I read with interest a recent article, referring to research being published in the well respected, Medical Journal of Australia.

The research related to a survey of 3,000 doctors, concerning their attitudes towards medico-legal issues.

The thrust of the article is along the lines of "isn’t it terrible such doctors practice in fear of a medico-legal claim.

More interesting + significant in my view was a peripheral comment which confirmed that 66%+ of the surveyed doctors said fear of litigation improved their communication of risk to patients. They also said it led to better systems for tracking results and auditing clinical practice.

This is a clear endorsement of the role of tort law (the law of negligence as applied to health professionals) in improving standards of medical practice. As our ‘new’ website homepage (to be published in the next week or 2) says, clients we see are often concerned at the effect their bringing a claim will have on the practices of the doctor, hospital or other health professional concerned. This is a primary motive for many clients wishing to pursue claim. To make sure lessons are learnt and the same mistakes not repeated the next time. This study validates our view that claims do indeed lead to alter (improve) health practices.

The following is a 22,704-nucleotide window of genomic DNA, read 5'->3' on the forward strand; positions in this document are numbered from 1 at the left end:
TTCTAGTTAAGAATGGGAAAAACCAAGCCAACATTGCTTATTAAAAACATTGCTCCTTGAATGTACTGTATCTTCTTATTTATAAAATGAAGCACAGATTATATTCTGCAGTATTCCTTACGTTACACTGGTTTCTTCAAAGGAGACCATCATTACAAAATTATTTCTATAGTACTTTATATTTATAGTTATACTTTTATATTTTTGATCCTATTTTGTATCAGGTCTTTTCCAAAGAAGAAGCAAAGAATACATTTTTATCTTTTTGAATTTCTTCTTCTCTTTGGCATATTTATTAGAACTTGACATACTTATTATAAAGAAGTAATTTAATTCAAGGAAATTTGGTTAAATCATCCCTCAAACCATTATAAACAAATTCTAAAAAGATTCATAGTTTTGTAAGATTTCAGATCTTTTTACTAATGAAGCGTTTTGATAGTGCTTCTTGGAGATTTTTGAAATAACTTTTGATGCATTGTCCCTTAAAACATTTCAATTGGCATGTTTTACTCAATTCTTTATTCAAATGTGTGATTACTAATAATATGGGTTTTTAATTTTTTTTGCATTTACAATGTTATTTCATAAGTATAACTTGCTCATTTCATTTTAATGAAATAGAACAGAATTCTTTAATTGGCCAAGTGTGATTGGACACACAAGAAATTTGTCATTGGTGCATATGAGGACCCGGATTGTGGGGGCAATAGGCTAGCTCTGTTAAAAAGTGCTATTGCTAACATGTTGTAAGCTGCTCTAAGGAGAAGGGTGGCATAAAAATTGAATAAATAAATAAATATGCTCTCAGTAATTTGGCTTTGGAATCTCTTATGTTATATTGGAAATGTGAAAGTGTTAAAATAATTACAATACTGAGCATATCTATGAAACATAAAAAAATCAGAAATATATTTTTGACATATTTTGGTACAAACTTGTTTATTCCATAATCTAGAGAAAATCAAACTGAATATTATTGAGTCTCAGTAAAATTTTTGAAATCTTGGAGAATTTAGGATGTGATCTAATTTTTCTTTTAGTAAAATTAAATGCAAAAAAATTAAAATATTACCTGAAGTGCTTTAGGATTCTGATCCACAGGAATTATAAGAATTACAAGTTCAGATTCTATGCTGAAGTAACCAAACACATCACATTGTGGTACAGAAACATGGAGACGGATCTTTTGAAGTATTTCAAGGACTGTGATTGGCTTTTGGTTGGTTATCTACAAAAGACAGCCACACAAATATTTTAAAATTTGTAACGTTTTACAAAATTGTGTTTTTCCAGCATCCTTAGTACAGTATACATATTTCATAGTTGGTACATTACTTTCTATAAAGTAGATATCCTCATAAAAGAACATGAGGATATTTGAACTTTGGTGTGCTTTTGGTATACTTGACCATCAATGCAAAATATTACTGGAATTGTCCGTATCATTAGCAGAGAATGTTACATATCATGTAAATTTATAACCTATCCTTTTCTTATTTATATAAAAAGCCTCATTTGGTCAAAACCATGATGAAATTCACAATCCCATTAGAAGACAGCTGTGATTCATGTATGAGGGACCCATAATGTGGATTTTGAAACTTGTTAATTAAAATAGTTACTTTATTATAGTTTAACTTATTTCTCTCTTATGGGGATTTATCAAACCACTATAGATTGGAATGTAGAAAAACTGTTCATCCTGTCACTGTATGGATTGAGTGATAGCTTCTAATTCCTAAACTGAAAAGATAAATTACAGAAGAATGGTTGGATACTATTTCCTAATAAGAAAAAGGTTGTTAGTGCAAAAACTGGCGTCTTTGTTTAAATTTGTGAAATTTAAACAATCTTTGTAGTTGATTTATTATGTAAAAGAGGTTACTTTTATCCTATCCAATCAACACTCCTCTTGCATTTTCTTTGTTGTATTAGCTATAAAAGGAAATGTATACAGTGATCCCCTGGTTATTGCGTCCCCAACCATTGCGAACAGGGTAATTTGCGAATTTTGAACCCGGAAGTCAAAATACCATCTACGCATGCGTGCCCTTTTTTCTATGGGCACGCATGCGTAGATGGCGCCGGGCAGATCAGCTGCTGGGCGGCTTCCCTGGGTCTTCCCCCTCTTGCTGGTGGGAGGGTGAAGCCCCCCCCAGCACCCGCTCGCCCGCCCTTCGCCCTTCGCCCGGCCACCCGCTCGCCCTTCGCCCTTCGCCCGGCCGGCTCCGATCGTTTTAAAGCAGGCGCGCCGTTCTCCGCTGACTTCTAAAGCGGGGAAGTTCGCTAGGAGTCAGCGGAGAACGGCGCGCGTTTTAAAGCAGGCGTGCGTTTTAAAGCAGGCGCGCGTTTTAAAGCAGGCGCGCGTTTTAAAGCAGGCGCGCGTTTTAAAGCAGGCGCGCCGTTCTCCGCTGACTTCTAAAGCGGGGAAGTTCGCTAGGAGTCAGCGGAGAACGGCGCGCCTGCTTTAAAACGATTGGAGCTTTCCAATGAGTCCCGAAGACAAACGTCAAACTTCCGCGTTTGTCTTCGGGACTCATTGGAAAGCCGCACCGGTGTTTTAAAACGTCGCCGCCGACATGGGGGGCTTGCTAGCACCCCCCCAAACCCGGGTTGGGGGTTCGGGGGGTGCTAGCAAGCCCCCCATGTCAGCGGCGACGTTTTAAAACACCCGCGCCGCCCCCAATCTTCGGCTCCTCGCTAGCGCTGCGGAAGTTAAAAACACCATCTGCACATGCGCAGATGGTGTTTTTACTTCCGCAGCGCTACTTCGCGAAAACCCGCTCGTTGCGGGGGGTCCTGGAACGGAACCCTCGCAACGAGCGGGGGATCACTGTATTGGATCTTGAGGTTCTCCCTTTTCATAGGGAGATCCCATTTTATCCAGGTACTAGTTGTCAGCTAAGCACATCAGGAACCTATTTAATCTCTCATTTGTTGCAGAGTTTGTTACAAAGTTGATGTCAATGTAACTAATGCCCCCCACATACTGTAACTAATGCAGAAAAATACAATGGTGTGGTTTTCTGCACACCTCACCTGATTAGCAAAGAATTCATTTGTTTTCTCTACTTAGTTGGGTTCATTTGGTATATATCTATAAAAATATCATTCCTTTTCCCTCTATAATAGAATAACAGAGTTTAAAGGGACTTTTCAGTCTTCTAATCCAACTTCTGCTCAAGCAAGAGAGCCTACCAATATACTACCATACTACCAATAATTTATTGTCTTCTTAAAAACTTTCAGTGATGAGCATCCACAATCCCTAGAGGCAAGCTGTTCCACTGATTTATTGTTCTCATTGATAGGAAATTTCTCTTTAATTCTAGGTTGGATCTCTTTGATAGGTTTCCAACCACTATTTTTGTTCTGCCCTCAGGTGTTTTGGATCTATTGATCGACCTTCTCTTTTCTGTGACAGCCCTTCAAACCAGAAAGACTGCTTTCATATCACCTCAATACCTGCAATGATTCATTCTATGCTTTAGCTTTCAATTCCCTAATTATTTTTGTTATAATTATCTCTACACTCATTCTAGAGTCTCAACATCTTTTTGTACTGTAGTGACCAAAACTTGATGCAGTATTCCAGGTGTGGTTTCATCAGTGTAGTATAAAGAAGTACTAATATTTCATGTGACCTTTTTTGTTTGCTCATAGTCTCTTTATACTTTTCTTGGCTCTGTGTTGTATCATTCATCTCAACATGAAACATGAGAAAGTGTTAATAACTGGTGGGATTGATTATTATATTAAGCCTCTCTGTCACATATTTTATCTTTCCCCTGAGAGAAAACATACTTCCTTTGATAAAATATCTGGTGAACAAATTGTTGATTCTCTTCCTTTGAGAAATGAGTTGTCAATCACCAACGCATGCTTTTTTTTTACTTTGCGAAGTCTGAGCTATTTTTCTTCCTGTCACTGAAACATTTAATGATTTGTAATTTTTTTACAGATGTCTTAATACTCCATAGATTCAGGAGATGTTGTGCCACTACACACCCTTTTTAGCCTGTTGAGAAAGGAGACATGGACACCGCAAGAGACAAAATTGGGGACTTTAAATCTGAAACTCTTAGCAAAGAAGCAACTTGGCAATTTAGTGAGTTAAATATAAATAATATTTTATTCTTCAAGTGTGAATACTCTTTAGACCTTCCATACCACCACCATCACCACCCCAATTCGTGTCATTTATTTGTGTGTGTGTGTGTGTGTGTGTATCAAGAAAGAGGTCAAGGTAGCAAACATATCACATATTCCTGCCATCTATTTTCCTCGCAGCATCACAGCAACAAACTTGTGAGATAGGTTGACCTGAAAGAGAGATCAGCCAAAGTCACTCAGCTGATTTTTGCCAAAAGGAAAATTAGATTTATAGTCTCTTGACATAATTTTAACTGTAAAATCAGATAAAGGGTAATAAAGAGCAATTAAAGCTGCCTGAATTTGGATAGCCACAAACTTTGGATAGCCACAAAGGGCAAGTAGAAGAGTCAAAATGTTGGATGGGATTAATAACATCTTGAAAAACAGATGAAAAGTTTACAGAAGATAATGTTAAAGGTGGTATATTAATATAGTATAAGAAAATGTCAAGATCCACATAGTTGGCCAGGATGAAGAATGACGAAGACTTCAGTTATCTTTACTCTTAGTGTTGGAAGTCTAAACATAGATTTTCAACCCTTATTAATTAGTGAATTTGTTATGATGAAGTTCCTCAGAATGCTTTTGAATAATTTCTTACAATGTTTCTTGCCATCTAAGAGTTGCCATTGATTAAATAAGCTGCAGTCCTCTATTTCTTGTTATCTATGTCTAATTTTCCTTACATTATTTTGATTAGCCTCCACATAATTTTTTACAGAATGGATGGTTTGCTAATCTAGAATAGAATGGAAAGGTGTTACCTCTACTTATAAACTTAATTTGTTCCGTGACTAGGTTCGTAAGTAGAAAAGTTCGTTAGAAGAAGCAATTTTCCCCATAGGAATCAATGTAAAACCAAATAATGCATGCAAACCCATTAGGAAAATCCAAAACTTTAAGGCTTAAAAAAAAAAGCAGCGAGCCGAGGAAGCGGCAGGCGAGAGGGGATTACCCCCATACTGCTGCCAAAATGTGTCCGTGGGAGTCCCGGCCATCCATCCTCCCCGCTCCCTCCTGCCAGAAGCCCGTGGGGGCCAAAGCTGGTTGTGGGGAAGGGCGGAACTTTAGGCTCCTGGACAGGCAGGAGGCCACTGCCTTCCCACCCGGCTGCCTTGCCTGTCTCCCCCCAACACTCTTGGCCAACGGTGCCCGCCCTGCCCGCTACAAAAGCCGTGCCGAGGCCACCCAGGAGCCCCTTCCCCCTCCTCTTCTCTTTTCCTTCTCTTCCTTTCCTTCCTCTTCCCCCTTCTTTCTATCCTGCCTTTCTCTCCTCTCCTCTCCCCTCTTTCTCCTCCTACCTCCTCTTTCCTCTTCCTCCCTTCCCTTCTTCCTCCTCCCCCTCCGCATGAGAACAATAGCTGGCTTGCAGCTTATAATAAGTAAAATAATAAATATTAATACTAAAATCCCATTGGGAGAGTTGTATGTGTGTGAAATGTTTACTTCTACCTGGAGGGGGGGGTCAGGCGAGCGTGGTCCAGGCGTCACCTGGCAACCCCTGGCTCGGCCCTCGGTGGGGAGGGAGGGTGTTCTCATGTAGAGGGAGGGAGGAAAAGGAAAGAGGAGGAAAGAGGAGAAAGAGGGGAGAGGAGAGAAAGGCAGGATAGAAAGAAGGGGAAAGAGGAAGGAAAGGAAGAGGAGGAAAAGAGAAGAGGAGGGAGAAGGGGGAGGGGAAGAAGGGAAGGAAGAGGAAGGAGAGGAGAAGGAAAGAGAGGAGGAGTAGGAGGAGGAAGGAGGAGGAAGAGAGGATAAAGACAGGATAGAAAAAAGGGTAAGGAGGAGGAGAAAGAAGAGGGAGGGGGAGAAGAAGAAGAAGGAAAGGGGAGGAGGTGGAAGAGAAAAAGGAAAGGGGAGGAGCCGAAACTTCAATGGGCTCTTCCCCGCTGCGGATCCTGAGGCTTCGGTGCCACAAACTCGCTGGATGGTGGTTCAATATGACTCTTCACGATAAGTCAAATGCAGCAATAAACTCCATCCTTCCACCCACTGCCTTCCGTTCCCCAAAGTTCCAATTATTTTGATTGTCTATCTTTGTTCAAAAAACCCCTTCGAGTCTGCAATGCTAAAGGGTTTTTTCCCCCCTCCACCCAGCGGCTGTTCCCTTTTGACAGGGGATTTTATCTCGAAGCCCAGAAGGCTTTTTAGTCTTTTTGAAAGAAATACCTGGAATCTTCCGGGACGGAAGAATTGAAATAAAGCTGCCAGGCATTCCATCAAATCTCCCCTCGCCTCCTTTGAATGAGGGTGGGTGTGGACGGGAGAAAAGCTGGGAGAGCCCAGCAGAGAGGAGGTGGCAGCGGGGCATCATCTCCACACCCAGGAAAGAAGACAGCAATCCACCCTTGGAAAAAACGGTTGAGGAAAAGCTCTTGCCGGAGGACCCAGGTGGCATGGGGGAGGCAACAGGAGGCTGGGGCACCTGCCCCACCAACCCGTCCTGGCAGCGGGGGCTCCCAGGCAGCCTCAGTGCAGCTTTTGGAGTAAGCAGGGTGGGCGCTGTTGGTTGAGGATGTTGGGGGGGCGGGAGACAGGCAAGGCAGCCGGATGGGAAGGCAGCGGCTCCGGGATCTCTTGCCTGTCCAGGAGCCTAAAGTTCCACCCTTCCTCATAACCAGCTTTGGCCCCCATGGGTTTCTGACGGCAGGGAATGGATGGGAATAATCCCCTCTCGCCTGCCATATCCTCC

I agree that ideally a threat of litigation should not be a first line mode of seeking to improve doctors’ communication skills or other practices. In my view a ‘carrot’ is always better than a ‘stick.’

Further, there is clearly a distorted sense of the significance of a claim being made against a doctor, which has lead to a disproportionate fear of such claims and resulting phobia, which is not desirable. With respect, the answer to this is counselling/education of doctors concerning medico-legal processes (to the extent their fear is unfounded and over emphasised by them as indicative of an attack on ‘their life’s work’).